Al-Aulaqi Drone Attack Deaths Attract Lawsuit
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Al-Aulaqi Drone Attack Deaths Attract Lawsuit

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The targeted killing of American citizens in Yemen by the US has been perceived to be out-of-ordinary in spite of their terrorist activities.

The targeted killing of American citizens in Yemen by the US has been perceived to be out-of-ordinary in spite of their terrorist activities.

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Al-Aulaqi Drone Attack Deaths Attract Lawsuit Al-Aulaqi Drone Attack Deaths Attract Lawsuit Document Transcript

  • Al-Aulaqi Drone Attack Deaths Attract Lawsuit The targeted killing of American citizens in Yemen by the US has been perceived to be out-of-ordinary in spite of their terrorist activities. Lawsuits involving the Federal government’s military actions are tricky ones, since there are many provisions that could justify their actions, not least of which is national security. The security of America and its citizens could, in some cases, support actions which would otherwise be condemnable. But if US citizens are on the receiving end of fatal military strikes, it does raise eyebrows even if those killed may have been terrorists. American Terrorist Suspects Killed by US Attacks Three US citizens in Yemen were killed by America’s drone attacks in 2011. They were terrorist suspects Anwar Al-Aulaqi, 16-year-old Abdulrahman Al-Aulaqi and Samir Khan. But their families have been told that they cannot sue the American government for that. This ruling has been recently made by a Washington federal judge and was in response to a complaint that was filed by Anwar Al-Aulaqi’s father and Samir Khan’s mother in 2012. No Provision for Lawsuit to Stand In the complaint they accused the US government’s drone strikes of being in violation of the Fourth as well as Fifth Amendments rights which Americans are eligible for. They were represented by the American Civil Liberties Union Foundation and Center for Constitutional Rights lawyers. However, Rosemary Collyer, US District Judge, claimed that there just wasn’t any remedy available under American law for the claims in the complaint to stand. There were special circumstances in these incidents, she said, which deal with military and executive planning and action. The defendants were to be trusted to act according to the spirit of the US Constitution in cases where they target US citizens abroad, since the actions are carried out under the President’s direction as well as with consensus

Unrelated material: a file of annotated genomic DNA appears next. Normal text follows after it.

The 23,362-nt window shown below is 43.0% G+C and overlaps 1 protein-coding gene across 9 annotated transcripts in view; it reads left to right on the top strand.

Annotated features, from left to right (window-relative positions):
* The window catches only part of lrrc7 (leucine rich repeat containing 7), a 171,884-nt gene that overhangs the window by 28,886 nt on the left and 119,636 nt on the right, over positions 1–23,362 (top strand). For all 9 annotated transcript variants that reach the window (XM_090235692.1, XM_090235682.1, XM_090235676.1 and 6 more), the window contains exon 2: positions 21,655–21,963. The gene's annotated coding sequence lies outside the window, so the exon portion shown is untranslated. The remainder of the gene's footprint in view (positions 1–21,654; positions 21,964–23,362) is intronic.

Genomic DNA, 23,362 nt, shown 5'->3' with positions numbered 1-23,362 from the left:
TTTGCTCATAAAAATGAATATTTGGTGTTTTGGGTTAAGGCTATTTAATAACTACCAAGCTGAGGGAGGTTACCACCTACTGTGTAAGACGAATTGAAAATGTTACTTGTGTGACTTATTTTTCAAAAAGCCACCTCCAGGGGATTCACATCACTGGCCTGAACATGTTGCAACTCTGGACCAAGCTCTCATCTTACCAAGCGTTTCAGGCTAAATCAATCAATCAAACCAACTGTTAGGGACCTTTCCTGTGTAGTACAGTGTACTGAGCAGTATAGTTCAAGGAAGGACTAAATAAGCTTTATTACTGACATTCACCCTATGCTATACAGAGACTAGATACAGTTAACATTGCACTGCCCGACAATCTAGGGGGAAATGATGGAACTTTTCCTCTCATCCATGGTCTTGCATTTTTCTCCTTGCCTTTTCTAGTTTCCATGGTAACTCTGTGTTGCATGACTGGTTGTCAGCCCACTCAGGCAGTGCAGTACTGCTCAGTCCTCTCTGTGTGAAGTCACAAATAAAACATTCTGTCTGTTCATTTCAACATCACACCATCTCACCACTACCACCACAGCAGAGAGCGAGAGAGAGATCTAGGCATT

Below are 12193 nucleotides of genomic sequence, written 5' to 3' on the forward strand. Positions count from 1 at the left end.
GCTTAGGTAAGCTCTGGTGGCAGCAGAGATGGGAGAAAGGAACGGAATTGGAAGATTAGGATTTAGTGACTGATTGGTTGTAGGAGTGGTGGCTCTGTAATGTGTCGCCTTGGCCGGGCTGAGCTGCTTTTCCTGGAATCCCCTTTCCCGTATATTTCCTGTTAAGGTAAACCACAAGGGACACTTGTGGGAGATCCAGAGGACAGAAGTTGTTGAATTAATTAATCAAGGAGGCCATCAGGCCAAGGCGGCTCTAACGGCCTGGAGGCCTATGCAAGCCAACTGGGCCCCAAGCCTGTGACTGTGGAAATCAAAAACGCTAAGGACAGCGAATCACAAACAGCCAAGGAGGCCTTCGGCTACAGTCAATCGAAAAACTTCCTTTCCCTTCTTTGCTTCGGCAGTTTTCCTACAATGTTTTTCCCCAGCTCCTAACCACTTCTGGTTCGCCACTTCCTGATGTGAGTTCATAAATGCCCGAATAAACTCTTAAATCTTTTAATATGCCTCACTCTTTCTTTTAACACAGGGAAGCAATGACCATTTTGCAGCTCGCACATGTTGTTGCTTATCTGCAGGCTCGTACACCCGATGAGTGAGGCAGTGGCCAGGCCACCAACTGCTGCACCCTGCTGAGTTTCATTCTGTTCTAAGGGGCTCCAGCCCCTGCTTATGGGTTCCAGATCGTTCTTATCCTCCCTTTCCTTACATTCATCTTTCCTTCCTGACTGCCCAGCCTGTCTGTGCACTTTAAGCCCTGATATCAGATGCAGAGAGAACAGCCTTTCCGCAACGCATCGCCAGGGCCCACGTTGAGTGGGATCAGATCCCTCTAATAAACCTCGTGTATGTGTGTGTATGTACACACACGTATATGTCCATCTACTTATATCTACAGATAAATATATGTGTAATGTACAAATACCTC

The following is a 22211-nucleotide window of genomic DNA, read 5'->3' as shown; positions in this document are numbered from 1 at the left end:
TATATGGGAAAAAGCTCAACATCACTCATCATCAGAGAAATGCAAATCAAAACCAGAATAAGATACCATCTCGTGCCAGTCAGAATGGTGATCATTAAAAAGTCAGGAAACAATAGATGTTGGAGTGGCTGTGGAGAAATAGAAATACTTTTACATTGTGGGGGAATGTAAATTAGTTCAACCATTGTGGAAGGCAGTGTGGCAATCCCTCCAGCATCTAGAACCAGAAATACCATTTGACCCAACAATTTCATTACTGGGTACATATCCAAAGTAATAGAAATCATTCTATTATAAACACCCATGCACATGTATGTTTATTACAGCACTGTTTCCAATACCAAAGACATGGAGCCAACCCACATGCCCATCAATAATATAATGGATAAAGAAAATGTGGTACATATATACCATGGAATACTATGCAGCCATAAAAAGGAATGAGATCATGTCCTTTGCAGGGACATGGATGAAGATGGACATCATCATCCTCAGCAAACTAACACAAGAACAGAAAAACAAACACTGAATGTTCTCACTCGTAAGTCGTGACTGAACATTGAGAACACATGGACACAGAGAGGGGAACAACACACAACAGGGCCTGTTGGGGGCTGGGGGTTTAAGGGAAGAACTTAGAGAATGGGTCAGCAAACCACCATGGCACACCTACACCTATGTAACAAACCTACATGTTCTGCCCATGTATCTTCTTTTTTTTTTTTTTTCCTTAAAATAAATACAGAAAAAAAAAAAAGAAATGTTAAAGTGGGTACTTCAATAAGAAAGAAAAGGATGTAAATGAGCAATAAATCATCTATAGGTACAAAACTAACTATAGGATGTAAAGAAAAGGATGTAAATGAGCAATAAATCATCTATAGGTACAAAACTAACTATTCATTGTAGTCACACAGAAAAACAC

• from the Congress. As a result, the judge ruled that the defendants could not be charged with monetary damages as being personally responsible for such incidents in the event of a war. The lawsuit was dismissed on these grounds. Department of Justice’s Position not Acceptable Collyer, though, did not accept the position of the US Department of Justice (DOJ) that the case could not come under review at all thanks to the principle of political question. This is a question that keeps courts from carrying out reviews of some decisions that are left exclusively to the legislative or executive branches of the federal government. The decision to attack the American terrorists was, the DOJ argued, a national security one. This argument was rejected by Collyer. Collyer had, in the July 2013 hearing, expressed dissatisfaction on this position held by the government. Such an understanding would prevent courts from ever being able to review decisions involving targeting and killing of Americans abroad. Collyer differentiated the Al-Aulaqi killings from the other lawsuits which had been dismissed under the doctrine of political question, since these drone attacks involved US citizens. She said that the powers of the Congress and executive for ensuring national security are not a license for depriving US citizens of their lives without due process or judicial review. Federal Government Slack in Presenting Vital Statements Collyer also criticized the federal government for not turning over classified statements as demanded by her which would have supported the government’s position. Failure to submit these statements had made the case quite difficult, the judge said. She also revealed that it was the court’s piecing together of some conspicuous facts from some records that led it to dismiss the lawsuit. If these vital bits of data had not been found the court would have had to deny the dismissal, the judge said. The defendants did not care to present the requested evidence supporting their assertion of special circumstances in this suit. Attorneys involved in lawsuits such as these would need as much help as they can in collecting evidence, examining documents often involving classified information, and
  • a thorough knowledge of Federal norms and law. Dealing with statements and depositions and other written Legal documents or transcribed documents from companies and governmental organizations will need a lot of manpower. It can always be very involved when they have to manage lawsuits that are similar. Considering the trend more lawsuits like this one can be expected. View slide